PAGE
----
The overrunning of the U.S. Capitol on Wednesday may be one of the most serious cybersecurity events ever, potentially on par even with the ongoing SolarWinds hack. The riot has potentially given some of the most sophisticated cyber-threat actors unrestricted access to one of our government’s most critical networks for four hours.
This situation is a lot like SolarWinds: we know at least some of what has happened and we can extrapolate what may have happened. Another way this is like SolarWinds: it may take some time for us to truly know the full extent of what happened, if we ever do.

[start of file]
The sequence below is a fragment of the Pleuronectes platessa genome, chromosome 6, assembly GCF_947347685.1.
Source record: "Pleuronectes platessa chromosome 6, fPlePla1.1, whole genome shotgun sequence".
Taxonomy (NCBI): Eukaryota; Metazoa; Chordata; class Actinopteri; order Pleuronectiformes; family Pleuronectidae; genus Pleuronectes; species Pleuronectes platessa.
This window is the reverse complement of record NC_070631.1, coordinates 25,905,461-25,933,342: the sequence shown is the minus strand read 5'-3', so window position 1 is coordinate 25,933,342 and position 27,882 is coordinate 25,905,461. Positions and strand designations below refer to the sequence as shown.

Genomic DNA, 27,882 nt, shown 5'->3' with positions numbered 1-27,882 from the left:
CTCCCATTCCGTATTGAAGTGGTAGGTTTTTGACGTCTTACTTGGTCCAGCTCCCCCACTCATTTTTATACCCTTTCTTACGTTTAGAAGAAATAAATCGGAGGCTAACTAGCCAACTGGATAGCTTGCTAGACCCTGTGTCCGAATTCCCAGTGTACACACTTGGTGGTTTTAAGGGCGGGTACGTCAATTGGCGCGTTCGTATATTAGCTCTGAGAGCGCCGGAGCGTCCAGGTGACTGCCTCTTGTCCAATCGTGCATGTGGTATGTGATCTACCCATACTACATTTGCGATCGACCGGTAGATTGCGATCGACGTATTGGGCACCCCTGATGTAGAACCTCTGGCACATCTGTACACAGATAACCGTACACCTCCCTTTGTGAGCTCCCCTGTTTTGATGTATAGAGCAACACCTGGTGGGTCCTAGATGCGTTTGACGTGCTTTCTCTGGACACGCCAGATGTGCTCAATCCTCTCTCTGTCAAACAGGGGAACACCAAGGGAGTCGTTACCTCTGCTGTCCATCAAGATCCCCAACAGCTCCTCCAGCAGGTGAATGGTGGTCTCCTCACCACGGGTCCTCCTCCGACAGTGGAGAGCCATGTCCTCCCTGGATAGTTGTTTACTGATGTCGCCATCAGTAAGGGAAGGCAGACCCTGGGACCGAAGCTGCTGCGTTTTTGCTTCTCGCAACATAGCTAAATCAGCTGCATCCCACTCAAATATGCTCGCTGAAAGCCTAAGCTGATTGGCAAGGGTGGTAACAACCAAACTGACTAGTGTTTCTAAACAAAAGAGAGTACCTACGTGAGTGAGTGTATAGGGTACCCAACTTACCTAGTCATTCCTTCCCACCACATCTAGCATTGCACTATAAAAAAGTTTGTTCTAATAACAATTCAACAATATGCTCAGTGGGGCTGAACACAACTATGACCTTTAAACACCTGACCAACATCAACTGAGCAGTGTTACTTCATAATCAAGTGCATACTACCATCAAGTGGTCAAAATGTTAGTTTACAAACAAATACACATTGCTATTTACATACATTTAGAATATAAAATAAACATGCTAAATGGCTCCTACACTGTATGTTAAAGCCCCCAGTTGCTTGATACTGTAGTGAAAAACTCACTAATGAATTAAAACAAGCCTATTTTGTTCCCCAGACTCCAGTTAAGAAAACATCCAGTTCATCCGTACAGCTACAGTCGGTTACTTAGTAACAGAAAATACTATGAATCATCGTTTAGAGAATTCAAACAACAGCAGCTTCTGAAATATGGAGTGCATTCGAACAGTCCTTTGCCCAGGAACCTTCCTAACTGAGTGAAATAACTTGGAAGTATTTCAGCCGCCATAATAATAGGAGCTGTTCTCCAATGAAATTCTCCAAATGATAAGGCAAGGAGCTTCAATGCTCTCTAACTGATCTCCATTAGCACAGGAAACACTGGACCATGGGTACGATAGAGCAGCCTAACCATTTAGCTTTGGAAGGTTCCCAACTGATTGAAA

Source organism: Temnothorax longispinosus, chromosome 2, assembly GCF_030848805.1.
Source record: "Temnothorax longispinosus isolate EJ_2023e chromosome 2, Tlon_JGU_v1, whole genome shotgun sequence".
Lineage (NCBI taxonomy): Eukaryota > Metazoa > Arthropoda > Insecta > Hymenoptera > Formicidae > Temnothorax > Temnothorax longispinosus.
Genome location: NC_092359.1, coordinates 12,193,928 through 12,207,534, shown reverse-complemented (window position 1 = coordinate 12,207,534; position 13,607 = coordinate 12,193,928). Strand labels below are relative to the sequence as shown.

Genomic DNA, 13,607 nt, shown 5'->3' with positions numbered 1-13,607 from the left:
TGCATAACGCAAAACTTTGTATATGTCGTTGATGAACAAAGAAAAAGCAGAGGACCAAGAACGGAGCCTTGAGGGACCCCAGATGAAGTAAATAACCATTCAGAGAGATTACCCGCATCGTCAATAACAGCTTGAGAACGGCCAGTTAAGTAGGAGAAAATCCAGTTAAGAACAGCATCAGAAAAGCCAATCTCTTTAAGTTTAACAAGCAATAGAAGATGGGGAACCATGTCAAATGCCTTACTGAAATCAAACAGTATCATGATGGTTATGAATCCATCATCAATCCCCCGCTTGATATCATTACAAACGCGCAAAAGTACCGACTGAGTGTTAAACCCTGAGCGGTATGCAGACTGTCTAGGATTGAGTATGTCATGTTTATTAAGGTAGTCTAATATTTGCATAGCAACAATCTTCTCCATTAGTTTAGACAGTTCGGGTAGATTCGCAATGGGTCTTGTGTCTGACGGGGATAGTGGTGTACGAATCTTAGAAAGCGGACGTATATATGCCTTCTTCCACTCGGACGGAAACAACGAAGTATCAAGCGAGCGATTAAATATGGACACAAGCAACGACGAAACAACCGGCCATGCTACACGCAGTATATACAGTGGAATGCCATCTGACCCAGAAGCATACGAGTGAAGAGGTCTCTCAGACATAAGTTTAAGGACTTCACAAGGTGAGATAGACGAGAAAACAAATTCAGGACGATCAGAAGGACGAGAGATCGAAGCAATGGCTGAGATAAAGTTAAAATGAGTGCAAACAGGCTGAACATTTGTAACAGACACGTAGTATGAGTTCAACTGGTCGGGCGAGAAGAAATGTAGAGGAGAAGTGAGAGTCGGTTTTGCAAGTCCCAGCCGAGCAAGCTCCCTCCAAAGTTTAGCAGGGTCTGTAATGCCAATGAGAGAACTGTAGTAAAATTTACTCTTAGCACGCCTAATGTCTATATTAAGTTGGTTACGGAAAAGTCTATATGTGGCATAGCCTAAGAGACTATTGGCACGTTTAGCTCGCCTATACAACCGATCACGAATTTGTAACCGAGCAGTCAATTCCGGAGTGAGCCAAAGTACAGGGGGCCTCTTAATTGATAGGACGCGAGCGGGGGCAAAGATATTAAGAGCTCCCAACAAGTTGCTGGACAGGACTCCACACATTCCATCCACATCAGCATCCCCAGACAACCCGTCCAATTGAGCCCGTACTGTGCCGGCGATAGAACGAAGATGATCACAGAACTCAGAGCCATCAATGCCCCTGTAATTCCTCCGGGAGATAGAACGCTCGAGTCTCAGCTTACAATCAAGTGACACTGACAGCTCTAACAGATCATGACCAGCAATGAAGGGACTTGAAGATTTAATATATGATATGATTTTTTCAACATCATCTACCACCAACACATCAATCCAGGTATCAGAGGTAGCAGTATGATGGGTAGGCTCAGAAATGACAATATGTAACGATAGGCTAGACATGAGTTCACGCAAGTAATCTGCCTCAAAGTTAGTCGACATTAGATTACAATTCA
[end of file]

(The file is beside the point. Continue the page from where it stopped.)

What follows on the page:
We can see in the many pictures and videos that what happened was an unauthorized, uncontrolled group of unknown people had complete, unrestricted physical access to the Capitol for nearly four hours. This in turn gave them complete, unrestricted access to the computers, devices and the physical networks in those buildings for that time.
An important rule in my world is one of the “Ten Immutable Laws of Security.” Law 3 states: If a bad guy has unrestricted physical access to your computer, it’s not your computer anymore.
This means for four hours on Wednesday, every device, computer, server, network outlet, WiFi hotspot, router, and internet connection in the Capitol and Congressional office buildings weren’t controlled by the